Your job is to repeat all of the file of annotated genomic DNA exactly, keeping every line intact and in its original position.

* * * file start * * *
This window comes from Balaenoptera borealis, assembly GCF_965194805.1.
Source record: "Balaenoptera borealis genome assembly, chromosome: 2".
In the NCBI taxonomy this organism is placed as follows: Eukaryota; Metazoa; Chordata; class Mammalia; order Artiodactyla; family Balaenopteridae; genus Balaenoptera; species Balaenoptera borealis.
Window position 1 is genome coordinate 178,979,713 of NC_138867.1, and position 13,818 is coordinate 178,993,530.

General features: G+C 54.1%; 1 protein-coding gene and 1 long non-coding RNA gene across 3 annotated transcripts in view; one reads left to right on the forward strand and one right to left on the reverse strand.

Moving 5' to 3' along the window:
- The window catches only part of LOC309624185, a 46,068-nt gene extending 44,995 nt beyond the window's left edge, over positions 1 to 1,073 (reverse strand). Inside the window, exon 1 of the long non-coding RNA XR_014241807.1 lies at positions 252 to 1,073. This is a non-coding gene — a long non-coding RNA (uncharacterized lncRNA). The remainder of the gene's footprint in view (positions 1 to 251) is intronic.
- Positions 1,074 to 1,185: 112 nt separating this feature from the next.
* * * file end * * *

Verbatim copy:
This window comes from Balaenoptera borealis, assembly GCF_965194805.1.
Source record: "Balaenoptera borealis genome assembly, chromosome: 2".
In the NCBI taxonomy this organism is placed as follows: Eukaryota; Metazoa; Chordata; class Mammalia; order Artiodactyla; family Balaenopteridae; genus Balaenoptera; species Balaenoptera borealis.
Window position 1 is genome coordinate 178,979,713 of NC_138867.1, and position 13,818 is coordinate 178,993,530.

General features: G+C 54.1%; 1 protein-coding gene and 1 long non-coding RNA gene across 3 annotated transcripts in view; one reads left to right on the forward strand and one right to left on the reverse strand.

Moving 5' to 3' along the window:
- The window catches only part of LOC309624185, a 46,068-nt gene extending 44,995 nt beyond the window's left edge, over positions 1 to 1,073 (reverse strand). Inside the window, exon 1 of the long non-coding RNA XR_014241807.1 lies at positions 252 to 1,073. This is a non-coding gene — a long non-coding RNA (uncharacterized lncRNA). The remainder of the gene's footprint in view (positions 1 to 251) is intronic.
- Positions 1,074 to 1,185: 112 nt separating this feature from the next.